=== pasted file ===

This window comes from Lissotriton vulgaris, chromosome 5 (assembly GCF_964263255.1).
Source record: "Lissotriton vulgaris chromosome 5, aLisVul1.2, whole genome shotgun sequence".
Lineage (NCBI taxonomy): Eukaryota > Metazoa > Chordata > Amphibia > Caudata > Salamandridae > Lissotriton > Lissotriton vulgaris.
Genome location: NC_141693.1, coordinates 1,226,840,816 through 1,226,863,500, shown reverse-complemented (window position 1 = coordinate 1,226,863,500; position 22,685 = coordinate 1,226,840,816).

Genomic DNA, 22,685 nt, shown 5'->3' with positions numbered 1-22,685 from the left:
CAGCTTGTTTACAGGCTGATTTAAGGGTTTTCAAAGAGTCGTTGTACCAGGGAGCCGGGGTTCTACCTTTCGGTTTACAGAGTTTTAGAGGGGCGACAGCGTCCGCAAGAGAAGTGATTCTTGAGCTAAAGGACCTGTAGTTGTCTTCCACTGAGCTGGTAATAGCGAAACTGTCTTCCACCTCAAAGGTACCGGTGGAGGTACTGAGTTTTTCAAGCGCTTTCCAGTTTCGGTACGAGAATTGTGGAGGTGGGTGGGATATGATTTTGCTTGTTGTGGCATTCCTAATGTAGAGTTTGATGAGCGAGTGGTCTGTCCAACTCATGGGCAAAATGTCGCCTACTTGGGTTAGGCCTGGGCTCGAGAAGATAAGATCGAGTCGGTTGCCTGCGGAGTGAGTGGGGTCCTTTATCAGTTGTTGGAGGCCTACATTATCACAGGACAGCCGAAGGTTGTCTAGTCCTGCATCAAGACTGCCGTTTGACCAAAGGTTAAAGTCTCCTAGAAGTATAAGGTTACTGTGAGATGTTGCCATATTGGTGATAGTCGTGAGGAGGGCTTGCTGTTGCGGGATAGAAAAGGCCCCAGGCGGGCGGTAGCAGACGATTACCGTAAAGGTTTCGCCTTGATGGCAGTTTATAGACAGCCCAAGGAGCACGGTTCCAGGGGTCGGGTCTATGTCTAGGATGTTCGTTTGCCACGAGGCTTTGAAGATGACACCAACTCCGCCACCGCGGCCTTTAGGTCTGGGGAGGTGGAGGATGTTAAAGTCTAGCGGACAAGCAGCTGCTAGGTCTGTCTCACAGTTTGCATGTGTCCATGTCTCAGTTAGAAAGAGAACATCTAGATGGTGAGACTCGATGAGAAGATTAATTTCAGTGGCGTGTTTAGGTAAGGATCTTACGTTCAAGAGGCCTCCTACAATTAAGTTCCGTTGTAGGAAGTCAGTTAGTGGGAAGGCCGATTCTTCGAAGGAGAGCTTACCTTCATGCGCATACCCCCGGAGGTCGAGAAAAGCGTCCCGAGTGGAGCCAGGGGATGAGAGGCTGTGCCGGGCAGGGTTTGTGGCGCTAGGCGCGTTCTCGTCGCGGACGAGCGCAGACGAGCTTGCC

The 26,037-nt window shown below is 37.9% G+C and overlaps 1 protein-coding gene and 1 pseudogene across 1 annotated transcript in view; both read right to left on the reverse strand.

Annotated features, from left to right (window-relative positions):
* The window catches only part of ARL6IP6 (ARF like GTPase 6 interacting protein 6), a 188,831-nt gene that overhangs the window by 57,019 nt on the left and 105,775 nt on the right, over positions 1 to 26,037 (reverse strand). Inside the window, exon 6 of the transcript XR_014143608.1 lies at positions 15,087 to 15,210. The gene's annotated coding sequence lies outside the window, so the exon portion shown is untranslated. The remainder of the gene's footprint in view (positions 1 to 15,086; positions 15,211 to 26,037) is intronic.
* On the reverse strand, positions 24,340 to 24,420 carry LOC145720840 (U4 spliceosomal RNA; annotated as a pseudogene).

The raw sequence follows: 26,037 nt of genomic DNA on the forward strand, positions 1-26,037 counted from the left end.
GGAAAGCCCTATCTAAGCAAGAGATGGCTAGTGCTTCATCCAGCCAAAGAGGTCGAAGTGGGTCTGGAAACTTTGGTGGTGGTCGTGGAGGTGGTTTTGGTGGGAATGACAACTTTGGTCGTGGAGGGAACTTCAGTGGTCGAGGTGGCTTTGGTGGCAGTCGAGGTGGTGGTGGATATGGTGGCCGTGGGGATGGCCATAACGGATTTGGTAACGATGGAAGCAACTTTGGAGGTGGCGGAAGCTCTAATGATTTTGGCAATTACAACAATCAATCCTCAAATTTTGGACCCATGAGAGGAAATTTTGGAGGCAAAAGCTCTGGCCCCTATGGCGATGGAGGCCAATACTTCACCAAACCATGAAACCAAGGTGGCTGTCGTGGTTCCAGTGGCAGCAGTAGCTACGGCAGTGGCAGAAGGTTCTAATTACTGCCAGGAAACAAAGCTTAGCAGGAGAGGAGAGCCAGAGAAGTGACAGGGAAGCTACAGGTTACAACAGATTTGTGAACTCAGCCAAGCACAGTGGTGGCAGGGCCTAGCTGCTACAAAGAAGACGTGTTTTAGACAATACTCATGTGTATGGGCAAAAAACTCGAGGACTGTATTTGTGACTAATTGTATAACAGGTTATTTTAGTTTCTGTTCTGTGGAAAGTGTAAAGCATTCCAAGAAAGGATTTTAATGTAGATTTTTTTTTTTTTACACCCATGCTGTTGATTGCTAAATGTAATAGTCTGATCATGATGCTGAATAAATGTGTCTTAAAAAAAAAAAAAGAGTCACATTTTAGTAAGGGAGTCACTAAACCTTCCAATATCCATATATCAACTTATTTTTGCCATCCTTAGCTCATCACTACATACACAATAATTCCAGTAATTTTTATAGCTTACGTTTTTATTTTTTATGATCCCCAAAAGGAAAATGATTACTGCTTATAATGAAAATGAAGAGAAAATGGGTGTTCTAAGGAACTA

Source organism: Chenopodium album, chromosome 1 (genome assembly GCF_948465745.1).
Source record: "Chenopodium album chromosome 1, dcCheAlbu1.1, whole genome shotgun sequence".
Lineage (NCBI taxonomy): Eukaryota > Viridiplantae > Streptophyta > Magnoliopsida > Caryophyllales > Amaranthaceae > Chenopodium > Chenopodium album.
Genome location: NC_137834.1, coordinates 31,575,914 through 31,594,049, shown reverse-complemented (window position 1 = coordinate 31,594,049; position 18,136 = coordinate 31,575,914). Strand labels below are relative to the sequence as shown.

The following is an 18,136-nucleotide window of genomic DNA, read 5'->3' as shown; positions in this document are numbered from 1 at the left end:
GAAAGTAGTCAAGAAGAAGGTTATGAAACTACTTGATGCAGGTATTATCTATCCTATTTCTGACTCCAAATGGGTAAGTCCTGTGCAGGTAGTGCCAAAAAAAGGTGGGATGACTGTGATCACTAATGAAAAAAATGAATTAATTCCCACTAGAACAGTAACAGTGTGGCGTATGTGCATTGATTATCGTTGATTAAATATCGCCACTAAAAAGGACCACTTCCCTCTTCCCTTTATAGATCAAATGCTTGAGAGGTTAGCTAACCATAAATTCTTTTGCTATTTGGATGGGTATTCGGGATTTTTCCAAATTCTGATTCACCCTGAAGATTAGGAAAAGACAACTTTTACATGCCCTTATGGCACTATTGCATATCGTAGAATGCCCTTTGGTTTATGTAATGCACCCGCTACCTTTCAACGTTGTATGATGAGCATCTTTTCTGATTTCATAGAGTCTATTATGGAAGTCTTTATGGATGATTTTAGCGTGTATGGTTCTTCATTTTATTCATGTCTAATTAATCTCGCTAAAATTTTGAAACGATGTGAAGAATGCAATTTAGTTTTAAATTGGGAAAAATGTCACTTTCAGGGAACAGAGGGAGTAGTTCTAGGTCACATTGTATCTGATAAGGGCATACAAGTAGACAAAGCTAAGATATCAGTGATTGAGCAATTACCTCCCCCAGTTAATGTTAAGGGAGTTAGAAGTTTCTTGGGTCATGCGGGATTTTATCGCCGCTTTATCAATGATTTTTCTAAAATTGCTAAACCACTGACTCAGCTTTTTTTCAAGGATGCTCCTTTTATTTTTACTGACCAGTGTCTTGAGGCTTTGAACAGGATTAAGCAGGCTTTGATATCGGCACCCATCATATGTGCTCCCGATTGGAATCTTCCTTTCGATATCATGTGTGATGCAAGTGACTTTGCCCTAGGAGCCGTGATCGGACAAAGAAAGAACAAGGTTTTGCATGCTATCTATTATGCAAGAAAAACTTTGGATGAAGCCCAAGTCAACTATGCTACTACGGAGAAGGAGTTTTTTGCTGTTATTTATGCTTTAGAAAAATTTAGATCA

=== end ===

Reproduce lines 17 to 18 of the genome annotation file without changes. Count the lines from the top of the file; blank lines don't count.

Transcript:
The following is an 18,136-nucleotide window of genomic DNA, read 5'->3' as shown; positions in this document are numbered from 1 at the left end:
GAAAGTAGTCAAGAAGAAGGTTATGAAACTACTTGATGCAGGTATTATCTATCCTATTTCTGACTCCAAATGGGTAAGTCCTGTGCAGGTAGTGCCAAAAAAAGGTGGGATGACTGTGATCACTAATGAAAAAAATGAATTAATTCCCACTAGAACAGTAACAGTGTGGCGTATGTGCATTGATTATCGTTGATTAAATATCGCCACTAAAAAGGACCACTTCCCTCTTCCCTTTATAGATCAAATGCTTGAGAGGTTAGCTAACCATAAATTCTTTTGCTATTTGGATGGGTATTCGGGATTTTTCCAAATTCTGATTCACCCTGAAGATTAGGAAAAGACAACTTTTACATGCCCTTATGGCACTATTGCATATCGTAGAATGCCCTTTGGTTTATGTAATGCACCCGCTACCTTTCAACGTTGTATGATGAGCATCTTTTCTGATTTCATAGAGTCTATTATGGAAGTCTTTATGGATGATTTTAGCGTGTATGGTTCTTCATTTTATTCATGTCTAATTAATCTCGCTAAAATTTTGAAACGATGTGAAGAATGCAATTTAGTTTTAAATTGGGAAAAATGTCACTTTCAGGGAACAGAGGGAGTAGTTCTAGGTCACATTGTATCTGATAAGGGCATACAAGTAGACAAAGCTAAGATATCAGTGATTGAGCAATTACCTCCCCCAGTTAATGTTAAGGGAGTTAGAAGTTTCTTGGGTCATGCGGGATTTTATCGCCGCTTTATCAATGATTTTTCTAAAATTGCTAAACCACTGACTCAGCTTTTTTTCAAGGATGCTCCTTTTATTTTTACTGACCAGTGTCTTGAGGCTTTGAACAGGATTAAGCAGGCTTTGATATCGGCACCCATCATATGTGCTCCCGATTGGAATCTTCCTTTCGATATCATGTGTGATGCAAGTGACTTTGCCCTAGGAGCCGTGATCGGACAAAGAAAGAACAAGGTTTTGCATGCTATCTATTATGCAAGAAAAACTTTGGATGAAGCCCAAGTCAACTATGCTACTACGGAGAAGGAGTTTTTTGCTGTTATTTATGCTTTAGAAAAATTTAGATCA